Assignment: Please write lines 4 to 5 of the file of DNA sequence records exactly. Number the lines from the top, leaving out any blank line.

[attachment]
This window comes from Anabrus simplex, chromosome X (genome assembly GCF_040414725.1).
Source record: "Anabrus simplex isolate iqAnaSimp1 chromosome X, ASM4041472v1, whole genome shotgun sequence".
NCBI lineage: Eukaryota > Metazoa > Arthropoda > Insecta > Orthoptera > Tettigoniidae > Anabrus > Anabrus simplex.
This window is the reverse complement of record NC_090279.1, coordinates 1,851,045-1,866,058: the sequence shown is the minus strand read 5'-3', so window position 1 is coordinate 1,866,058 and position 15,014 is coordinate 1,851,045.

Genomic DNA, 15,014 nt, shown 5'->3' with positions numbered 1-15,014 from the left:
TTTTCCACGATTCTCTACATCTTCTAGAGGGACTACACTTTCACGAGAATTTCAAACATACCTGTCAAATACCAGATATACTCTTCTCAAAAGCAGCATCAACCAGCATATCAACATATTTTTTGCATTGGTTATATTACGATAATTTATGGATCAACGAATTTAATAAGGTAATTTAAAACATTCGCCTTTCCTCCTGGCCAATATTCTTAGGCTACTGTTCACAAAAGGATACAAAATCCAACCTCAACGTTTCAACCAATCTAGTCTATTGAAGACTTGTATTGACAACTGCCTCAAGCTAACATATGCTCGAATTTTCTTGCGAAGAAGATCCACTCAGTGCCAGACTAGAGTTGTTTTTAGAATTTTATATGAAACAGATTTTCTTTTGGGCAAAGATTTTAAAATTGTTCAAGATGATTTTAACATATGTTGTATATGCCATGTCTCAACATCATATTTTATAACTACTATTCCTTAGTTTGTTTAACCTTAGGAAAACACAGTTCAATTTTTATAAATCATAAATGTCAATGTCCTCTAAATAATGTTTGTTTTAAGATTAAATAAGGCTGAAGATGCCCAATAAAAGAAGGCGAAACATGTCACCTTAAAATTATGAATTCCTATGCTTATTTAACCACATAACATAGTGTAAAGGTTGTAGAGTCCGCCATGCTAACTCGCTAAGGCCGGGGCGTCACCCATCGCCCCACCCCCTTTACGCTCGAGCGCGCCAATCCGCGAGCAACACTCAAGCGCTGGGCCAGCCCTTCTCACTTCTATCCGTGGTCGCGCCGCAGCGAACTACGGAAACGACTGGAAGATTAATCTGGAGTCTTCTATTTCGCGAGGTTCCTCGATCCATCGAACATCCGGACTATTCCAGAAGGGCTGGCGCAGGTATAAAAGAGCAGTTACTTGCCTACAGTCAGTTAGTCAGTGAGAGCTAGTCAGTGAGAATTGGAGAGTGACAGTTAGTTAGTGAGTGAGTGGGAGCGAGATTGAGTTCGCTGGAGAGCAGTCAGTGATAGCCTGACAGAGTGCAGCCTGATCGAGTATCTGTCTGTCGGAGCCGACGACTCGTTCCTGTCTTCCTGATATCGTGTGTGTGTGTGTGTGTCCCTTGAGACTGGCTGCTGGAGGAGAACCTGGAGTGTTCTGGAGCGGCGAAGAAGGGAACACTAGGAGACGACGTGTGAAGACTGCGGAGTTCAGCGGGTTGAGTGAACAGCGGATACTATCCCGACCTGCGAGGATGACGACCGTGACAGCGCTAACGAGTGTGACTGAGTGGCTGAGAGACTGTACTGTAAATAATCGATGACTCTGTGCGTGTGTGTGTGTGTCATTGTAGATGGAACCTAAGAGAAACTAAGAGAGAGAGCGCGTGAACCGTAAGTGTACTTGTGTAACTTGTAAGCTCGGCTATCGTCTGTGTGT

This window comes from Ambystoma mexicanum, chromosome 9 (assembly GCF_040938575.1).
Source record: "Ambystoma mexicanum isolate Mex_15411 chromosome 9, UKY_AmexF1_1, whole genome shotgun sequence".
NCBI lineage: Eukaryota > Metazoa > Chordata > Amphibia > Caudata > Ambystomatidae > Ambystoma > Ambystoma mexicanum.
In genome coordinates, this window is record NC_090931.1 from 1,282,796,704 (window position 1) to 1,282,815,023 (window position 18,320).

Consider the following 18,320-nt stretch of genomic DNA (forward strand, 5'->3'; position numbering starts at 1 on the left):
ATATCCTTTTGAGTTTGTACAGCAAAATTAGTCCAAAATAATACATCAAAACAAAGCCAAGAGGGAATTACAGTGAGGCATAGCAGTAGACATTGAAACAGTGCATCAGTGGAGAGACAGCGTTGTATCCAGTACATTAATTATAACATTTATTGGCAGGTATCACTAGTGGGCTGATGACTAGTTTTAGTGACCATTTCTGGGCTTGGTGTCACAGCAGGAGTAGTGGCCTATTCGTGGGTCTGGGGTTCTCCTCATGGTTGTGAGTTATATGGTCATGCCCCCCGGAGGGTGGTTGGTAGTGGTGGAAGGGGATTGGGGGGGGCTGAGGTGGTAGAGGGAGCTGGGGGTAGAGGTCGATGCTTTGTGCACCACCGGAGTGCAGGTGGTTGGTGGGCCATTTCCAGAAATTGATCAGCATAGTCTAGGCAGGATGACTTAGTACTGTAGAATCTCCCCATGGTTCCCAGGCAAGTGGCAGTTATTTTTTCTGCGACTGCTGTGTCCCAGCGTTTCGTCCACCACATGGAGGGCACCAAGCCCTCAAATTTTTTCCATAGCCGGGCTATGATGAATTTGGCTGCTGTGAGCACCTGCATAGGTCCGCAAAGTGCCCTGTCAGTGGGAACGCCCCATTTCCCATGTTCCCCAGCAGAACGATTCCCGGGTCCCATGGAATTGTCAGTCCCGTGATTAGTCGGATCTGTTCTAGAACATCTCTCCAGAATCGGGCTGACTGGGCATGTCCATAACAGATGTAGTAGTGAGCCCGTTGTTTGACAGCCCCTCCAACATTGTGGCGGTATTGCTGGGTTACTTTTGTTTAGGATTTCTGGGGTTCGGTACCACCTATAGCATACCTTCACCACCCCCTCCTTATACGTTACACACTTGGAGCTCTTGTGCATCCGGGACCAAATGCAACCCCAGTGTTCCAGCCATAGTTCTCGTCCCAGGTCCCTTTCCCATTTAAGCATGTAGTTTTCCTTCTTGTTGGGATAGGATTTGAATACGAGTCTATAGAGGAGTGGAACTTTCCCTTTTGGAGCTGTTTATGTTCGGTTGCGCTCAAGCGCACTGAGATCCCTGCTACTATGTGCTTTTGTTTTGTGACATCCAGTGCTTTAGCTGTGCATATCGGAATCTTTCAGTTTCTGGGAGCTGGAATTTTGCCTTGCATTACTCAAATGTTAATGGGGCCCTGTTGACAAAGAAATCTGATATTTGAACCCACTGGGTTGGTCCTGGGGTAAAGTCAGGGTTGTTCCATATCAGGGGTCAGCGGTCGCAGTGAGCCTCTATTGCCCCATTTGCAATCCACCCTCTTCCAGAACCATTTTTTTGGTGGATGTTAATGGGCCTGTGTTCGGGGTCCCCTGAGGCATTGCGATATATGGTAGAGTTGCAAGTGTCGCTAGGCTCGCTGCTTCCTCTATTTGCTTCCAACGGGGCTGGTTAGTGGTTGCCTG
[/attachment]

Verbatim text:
This window is the reverse complement of record NC_090279.1, coordinates 1,851,045-1,866,058: the sequence shown is the minus strand read 5'-3', so window position 1 is coordinate 1,866,058 and position 15,014 is coordinate 1,851,045.

Genomic DNA, 15,014 nt, shown 5'->3' with positions numbered 1-15,014 from the left: